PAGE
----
9. I agree, but that's the way of things whenever you do something like this (call it positive discrimination or whatever). It's not possible to please everyone and yes some people will rightly feel it's unfair. Like I say, I can only put forward the suggestion that the thinking is about the bigger picture. By having female officials at this game - and because it's got attention from everyone - it means that if you go to a 'normal' game and there are one or more female officials, hopefully people will be more accepting of it as a result. Obviously we want the officials to be predominantly selected on merit, but I expect there probably exists a bit of an attitude from some male football fans that women shouldn't be involved, or aren't good enough to be involved. I think that would be a minority view - I think most men don't really care either way - but maybe this situation will help convince the few detractors. I honestly don't know with these sorts of things. I think sometimes we can think and worry ourselves into creating problems that don't really exist. It seems to be the done thing nowadays to constantly be looking at everything and asking if it's a problem that there's not enough women, men, ethnic minorities doing a particular job or activity. I appreciate there needs to be a concern as to whether people are being given a fair chance, but at the same time people do make different choices. My mum loves line dancing and goes regularly - there's maybe one man in all of the classes she goes to. Likewise my niece loves ice skating/dancing - I've been to watch her and it's noticeably 95% girls doing it. Step outside and look across at the five aside football pitches and it's all boys having a kickabout. As far as I can see, nobody is stopping the boys from joining in with the ice skating, and nobody is stopping a group of girls from hiring a five a side football pitch. Both groups just choose not to do so.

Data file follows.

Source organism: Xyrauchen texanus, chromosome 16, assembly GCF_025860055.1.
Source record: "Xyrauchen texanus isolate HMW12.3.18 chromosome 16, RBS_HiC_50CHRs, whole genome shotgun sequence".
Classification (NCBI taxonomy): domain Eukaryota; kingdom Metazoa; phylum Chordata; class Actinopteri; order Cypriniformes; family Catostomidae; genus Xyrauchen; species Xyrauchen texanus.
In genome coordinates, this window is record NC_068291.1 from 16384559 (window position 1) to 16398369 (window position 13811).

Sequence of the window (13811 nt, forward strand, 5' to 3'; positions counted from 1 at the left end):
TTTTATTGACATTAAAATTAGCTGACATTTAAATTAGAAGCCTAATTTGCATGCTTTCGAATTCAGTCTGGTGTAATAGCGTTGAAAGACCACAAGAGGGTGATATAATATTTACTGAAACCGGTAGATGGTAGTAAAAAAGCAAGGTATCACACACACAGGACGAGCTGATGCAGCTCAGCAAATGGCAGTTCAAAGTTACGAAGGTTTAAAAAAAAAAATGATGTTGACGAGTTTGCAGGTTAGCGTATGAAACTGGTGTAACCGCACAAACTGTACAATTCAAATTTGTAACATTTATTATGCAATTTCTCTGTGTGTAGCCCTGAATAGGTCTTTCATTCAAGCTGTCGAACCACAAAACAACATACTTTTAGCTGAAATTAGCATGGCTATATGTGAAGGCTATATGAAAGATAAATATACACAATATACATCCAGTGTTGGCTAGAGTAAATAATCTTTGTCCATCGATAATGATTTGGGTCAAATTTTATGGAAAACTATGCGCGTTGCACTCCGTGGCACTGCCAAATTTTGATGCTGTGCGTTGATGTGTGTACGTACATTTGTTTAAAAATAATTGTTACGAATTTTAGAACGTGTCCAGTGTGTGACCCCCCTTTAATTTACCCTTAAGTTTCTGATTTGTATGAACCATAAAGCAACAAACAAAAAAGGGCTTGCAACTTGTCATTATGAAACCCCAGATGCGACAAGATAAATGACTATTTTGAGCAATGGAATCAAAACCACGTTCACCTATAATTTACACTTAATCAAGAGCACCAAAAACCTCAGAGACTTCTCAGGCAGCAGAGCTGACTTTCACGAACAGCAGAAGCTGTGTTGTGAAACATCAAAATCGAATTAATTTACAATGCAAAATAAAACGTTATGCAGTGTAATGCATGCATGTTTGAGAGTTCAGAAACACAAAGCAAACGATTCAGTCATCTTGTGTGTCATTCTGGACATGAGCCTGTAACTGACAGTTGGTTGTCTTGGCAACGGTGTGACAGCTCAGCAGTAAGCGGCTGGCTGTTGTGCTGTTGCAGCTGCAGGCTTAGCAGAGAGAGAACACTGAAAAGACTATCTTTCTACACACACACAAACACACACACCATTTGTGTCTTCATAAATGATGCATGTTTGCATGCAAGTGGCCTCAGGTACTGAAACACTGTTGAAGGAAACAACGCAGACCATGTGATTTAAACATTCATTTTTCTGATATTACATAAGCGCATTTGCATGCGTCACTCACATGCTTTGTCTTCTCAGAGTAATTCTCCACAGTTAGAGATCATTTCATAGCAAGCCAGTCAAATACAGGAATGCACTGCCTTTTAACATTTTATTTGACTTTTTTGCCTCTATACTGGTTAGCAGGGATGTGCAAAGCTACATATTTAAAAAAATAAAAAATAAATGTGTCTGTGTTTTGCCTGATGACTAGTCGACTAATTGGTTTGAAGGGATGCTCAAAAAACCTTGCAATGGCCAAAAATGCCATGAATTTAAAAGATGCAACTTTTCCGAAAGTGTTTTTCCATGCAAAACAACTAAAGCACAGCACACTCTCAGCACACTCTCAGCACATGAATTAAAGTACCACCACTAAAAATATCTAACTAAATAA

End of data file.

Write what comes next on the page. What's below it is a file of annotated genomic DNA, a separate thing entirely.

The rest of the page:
10. I suppose it's about making a statement that women are perfectly capable of being football officials, and it's sending a message to women and girls that they will be given an opportunity. She maybe is a bit lucky to get given such a game, and she's perhaps benefitting from the above aims as opposed to having proven herself through the normal channels. But even if that is the case on this occasion, it's ok by me - these things are necessary sometimes, just to make the break through and influence the bigger picture. I would expect her to get given most games on merit going forward.